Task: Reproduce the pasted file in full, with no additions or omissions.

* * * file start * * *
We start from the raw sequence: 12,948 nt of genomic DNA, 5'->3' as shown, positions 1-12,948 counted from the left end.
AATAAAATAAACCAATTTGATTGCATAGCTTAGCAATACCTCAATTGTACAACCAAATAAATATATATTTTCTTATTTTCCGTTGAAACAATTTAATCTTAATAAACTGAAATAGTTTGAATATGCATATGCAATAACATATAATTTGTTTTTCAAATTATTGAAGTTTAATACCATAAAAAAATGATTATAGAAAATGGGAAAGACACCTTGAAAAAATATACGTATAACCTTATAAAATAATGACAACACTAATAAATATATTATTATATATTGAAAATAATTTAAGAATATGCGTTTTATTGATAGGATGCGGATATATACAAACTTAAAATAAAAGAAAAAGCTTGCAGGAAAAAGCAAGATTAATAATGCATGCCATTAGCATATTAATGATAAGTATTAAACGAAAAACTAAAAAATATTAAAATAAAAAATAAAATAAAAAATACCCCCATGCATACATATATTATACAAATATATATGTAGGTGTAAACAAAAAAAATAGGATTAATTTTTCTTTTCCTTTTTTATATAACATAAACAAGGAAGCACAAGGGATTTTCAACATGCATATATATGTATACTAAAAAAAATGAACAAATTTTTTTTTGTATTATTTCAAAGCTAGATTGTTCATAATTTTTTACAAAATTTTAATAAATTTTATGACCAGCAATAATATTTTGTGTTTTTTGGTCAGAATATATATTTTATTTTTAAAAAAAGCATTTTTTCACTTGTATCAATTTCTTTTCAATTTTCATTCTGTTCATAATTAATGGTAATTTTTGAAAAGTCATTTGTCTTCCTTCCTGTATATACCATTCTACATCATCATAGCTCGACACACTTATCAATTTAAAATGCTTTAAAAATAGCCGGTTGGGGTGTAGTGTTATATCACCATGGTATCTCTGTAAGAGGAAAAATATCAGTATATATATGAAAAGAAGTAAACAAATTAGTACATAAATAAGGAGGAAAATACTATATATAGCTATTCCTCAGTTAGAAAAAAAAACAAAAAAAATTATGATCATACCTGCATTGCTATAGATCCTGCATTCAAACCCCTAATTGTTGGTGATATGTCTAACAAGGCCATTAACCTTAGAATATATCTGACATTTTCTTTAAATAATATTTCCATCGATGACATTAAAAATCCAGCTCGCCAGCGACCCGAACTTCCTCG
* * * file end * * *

We start from the raw sequence: 12,948 nt of genomic DNA, 5'->3' as shown, positions 1-12,948 counted from the left end.
AATAAAATAAACCAATTTGATTGCATAGCTTAGCAATACCTCAATTGTACAACCAAATAAATATATATTTTCTTATTTTCCGTTGAAACAATTTAATCTTAATAAACTGAAATAGTTTGAATATGCATATGCAATAACATATAATTTGTTTTTCAAATTATTGAAGTTTAATACCATAAAAAAATGATTATAGAAAATGGGAAAGACACCTTGAAAAAATATACGTATAACCTTATAAAATAATGACAACACTAATAAATATATTATTATATATTGAAAATAATTTAAGAATATGCGTTTTATTGATAGGATGCGGATATATACAAACTTAAAATAAAAGAAAAAGCTTGCAGGAAAAAGCAAGATTAATAATGCATGCCATTAGCATATTAATGATAAGTATTAAACGAAAAACTAAAAAATATTAAAATAAAAAATAAAATAAAAAATACCCCCATGCATACATATATTATACAAATATATATGTAGGTGTAAACAAAAAAAATAGGATTAATTTTTCTTTTCCTTTTTTATATAACATAAACAAGGAAGCACAAGGGATTTTCAACATGCATATATATGTATACTAAAAAAAATGAACAAATTTTTTTTTGTATTATTTCAAAGCTAGATTGTTCATAATTTTTTACAAAATTTTAATAAATTTTATGACCAGCAATAATATTTTGTGTTTTTTGGTCAGAATATATATTTTATTTTTAAAAAAAGCATTTTTTCACTTGTATCAATTTCTTTTCAATTTTCATTCTGTTCATAATTAATGGTAATTTTTGAAAAGTCATTTGTCTTCCTTCCTGTATATACCATTCTACATCATCATAGCTCGACACACTTATCAATTTAAAATGCTTTAAAAATAGCCGGTTGGGGTGTAGTGTTATATCACCATGGTATCTCTGTAAGAGGAAAAATATCAGTATATATATGAAAAGAAGTAAACAAATTAGTACATAAATAAGGAGGAAAATACTATATATAGCTATTCCTCAGTTAGAAAAAAAAACAAAAAAAATTATGATCATACCTGCATTGCTATAGATCCTGCATTCAAACCCCTAATTGTTGGTGATATGTCTAACAAGGCCATTAACCTTAGAATATATCTGACATTTTCTTTAAATAATATTTCCATCGATGACATTAAAAATCCAGCTCGCCAGCGACCCGAACTTCCTCG